Names with nationalities in them are found in foreign
lists of Barbary ship names that are also full of what are obvious translations into Spanish, French, English, Dutch, or whatever language the author or compiler of the list was writing in.
I have read about the Philadelphia
capture in the past without recalling any mention of a name given to the ship by the captors. Two recent U.S. navy histories that describe the capture and recapture without any mention of a renaming are Leonard F. Guttridge, The Commodores
(New York: Harper & Row, 1969) and William M. Fowler, Jack Tars and Commodores: The American Navy, 1783–1815
(Boston: Houghton Mifflin, 1984).
a quick and dirty Google search for <frigate Philadelphia renamed> brought up the Defense Media Network site, https://www.defensemedianetwork.com/sto ... lphia/with
the mention, "after salvaging both ship and cannon, the Philadelphia
was restored, renamed the Gift of Allah
, and made a part of the defenses of Tripoli harbor" and a claim by http://www.historynet.com/tripoli-fighting-pirates.htm
that the Tripolitans were "planning to rename the ship Gift of Allah
." Searching on <Philadelphia "Gift of Allah"> gets hits on quite a number of mentions, including
- William R. Nester, The Jeffersonian Vision, 1801–1815: The Art of American Power during the Early Republic (Potomac Books, Inc., 2013), no p. no. in online excerpt
- Brendan January, The Aftermath of the Wars against the Barbary Pirates (Twenty-First Century Books, 2009), p. 35
- Christopher G. Bates, The Early Republic and Antebellum America: An Encyclopedia of Social, Political, Cultural, and Economic History (Routledge, 2015), p. 126
There are more, including a history of the U.S. Marine Corps. No source for this information is given in any of the above or in several later Google hits, not even an earlier publication, and it could be early misinformation repeated by recent writers. The mentions are in 21st-century accounts; somewhere the "Gift of Allah" renaming has appeared, but where, I can't tell. It must, of course, be a translation. Going in the other direction, Google Translate converts "The Gift of Allah" into هبة الله. There is an accompanying "hibat allah" which might be a transliteration; I can convert the Cyrillic and Greek alphabets into Roman, but not the Arabic.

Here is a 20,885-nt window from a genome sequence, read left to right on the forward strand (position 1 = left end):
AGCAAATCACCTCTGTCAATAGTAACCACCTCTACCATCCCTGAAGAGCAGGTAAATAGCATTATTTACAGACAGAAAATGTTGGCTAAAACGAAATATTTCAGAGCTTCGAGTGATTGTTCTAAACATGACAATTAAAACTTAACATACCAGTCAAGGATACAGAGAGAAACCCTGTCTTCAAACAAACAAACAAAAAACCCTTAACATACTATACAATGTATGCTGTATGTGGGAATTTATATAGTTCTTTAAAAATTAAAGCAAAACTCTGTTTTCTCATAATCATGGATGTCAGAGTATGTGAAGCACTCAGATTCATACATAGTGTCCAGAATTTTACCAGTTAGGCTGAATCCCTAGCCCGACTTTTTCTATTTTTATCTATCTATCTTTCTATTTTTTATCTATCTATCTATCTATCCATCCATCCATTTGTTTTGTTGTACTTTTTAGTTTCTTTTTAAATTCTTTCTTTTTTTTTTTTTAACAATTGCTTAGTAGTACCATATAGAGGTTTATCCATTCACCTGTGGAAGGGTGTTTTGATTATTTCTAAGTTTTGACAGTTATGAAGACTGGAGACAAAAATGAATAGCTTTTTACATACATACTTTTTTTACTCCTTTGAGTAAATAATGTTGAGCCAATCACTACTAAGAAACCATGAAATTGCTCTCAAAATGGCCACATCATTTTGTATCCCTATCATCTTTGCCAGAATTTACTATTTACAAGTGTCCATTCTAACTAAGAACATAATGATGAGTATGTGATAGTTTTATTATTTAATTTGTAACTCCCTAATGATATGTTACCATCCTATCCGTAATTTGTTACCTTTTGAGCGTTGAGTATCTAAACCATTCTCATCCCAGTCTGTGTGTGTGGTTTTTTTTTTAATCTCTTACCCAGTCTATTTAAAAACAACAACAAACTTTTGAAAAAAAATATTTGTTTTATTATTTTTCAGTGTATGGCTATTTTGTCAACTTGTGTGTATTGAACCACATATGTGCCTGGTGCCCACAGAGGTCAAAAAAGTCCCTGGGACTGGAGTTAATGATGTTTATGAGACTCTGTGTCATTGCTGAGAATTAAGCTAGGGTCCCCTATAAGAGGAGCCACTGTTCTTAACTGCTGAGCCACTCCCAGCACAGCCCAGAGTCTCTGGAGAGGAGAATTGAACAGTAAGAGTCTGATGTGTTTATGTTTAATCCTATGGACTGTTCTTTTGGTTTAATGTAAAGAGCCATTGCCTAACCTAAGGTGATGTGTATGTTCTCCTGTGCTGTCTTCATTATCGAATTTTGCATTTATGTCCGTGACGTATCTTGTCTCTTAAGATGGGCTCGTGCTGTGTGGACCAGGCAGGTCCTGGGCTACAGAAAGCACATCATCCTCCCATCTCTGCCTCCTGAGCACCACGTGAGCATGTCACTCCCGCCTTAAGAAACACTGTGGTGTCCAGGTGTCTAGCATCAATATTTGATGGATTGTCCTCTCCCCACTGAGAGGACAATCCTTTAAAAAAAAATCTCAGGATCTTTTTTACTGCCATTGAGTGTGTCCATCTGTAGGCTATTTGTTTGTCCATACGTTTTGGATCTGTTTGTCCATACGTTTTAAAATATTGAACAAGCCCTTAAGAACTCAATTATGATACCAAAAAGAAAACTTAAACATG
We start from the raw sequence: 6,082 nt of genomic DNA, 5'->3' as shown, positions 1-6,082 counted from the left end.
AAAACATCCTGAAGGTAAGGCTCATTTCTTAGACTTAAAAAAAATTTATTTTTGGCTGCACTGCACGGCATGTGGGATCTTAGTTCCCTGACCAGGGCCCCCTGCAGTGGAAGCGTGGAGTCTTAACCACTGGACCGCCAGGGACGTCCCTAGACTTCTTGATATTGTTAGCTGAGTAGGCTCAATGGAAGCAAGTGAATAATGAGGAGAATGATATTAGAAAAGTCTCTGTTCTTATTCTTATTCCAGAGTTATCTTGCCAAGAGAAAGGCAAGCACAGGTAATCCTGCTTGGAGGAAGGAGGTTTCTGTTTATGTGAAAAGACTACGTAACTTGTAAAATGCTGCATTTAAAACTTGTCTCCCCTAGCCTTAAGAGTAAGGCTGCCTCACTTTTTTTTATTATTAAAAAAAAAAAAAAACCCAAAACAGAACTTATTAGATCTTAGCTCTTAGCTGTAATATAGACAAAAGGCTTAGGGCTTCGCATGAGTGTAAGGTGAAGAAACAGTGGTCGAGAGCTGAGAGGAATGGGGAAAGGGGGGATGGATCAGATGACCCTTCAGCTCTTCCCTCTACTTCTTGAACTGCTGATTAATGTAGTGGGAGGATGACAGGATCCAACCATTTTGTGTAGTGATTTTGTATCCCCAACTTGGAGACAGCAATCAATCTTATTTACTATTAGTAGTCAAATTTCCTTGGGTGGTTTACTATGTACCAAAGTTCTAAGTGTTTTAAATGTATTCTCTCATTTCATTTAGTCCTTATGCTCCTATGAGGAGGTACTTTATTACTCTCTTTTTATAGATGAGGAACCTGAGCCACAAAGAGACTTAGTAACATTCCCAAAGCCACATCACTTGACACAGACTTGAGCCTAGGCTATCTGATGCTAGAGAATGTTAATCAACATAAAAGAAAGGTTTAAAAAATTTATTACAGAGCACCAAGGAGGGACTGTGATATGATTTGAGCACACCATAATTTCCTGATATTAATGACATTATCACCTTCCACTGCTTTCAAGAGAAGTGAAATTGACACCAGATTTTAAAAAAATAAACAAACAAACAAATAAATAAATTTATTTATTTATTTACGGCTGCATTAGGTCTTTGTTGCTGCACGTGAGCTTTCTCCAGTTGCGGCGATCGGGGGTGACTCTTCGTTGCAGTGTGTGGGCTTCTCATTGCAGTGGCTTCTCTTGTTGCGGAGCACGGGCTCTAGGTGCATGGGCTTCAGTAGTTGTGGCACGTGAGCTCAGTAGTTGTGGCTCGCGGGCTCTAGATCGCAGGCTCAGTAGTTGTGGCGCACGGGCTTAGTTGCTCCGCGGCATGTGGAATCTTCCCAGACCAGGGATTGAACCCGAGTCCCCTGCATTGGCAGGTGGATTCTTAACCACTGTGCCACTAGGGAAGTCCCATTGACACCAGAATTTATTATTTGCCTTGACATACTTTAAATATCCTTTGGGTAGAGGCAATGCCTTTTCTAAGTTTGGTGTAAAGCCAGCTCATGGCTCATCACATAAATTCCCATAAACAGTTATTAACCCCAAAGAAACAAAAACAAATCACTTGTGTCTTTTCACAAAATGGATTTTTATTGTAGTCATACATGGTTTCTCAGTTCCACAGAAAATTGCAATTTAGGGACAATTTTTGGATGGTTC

The new name was of course of no interest to the U.S. navy officers reporting on the loss or the recapture, and would probably not appear in any official U.S. Navy documents. The crew might have learned of the name and mentioned it after their release, in memoirs or newspaper accounts. "Gift of Allah" might also have been a description
of the ship which the prisoners mistook
for a name, much as the capture of an enemy ship that ran aground in a harbor might be described as a "fortunate [for the captors] accident," and then be misunderstood by the captured crew as having been renamed Fortunate Accident.
"Gift of Allah" might also be a vile, hateful, bigoted assumption based on the contemporary U.S. attitudes toward ignorant, superstitious Arab Musselmen (as the estimable inhabitants of Tripoli would have been described by 1803 Americans).
Some Algerian and Tunisian history has been translated into and published in French. Whether any Tripolitan history has been translated into and published in Italian, I don't know. Contemporary documentation, if any has survived, would of course, be in the Arabic language and alphabet.